Incorporation papers were filed for McCracken County Drag-Strip by Merle S. Shemwell on July 15, 1968. Shares of stock were sold to help finance its construction. It staged an informal grudge race on August 10, 1959, to open the track to racing. It operated as McCracken County Drag Strip from 1969 to 1972. In 1970, a new management group called C-H-K Racing took over. In early 1970, the drag strip had a lawsuit brought against it by the Armco company that sold them the guardrails for not paying them. It was called Western Kentucky Dragway from 1973 to 1976, sanctioned by NHRA, and owned by Burnett S. Simons. It then converted to a small private airport called Grow Airpark when Don Farrington and John Potter bought the property. In the mid-1970s it began being called Paducah International Dragway. A banked oval track called Paducah International Raceway had been built next to the drag track in 1972. There was a race or two put on in 2008, again being called Western Kentucky Dragway. Keith Murt and Dr. Blaine Grow, one of the co-owners of Grow Airpark,  built the 1/8th-mile NHRA-sanctioned Beacon Dragway on the site of the old Farrington Airpark and a portion of Grow Airpark, opening it to racing on May 18, 2013. It is seven miles southeast of Paducah.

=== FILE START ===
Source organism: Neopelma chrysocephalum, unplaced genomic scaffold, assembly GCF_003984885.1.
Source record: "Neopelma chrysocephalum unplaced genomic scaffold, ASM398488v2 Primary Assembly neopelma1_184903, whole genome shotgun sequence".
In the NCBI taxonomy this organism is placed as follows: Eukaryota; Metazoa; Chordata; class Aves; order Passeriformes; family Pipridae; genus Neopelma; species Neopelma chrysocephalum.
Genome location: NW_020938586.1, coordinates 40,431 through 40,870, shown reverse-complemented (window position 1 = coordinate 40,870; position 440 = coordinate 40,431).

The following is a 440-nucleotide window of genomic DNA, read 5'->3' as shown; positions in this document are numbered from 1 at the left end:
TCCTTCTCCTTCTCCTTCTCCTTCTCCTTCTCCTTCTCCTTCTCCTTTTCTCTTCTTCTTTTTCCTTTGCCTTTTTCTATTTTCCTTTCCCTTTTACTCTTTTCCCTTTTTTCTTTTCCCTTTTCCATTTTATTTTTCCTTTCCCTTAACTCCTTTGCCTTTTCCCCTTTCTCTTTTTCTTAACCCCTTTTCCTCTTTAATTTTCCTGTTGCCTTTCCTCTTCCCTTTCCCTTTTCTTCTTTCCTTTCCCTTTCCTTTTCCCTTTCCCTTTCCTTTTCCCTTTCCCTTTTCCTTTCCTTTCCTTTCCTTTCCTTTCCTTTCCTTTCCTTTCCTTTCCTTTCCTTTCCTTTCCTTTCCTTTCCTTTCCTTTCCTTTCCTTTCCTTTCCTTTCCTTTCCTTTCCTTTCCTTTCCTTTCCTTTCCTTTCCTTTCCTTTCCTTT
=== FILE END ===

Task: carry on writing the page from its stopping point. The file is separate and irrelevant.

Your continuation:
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August 17, 1969
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This ad promotes a June 6, 1971, race for West Kentucky Dragway
Drag races were promoted for Paducah International Dragway in this 1976 newspaper ad
CLICK HERE to see video footage of Western Kentucky Dragway in 2008, 7:29 minutes

Manchester Dragway

  • Years of Operation:  early 1960s- ?
  • Status:  Exact location unknown

Incorporation papers were filed for the Manchester Dragway on June 4, 1965. It may have begun earlier. Research has found little about this drag strip, except for reminiscent memories of old timers. Here is a summary of recollections taken by a son from his elderly father:   "My family are all from Manchester. I called my dad today and told him I needed to know something about his youth. He laughed and said good luck. He's getting close to 80 and can't remember his own kid's name half the time. I asked him if there was ever a race track in Manchester. His quick reply was yes. I asked when was this and he said when he was really young. I said you never told me that . . . . I kept trying to get more out of him and asked where it was. He blew my mind and told me, 'you know where the park is and the hospital is?' 'Yes.' 'None of that was there. The roads have been moved around to get there, but you turned there.' He said he thinks they are called different streets now, but back then it was 'take a left on Green Brier Road and then right on Dead Engine Hill.'  What a cool name, huh! He said you went up that hill and the race track was on a flat that was on the top of the mountain.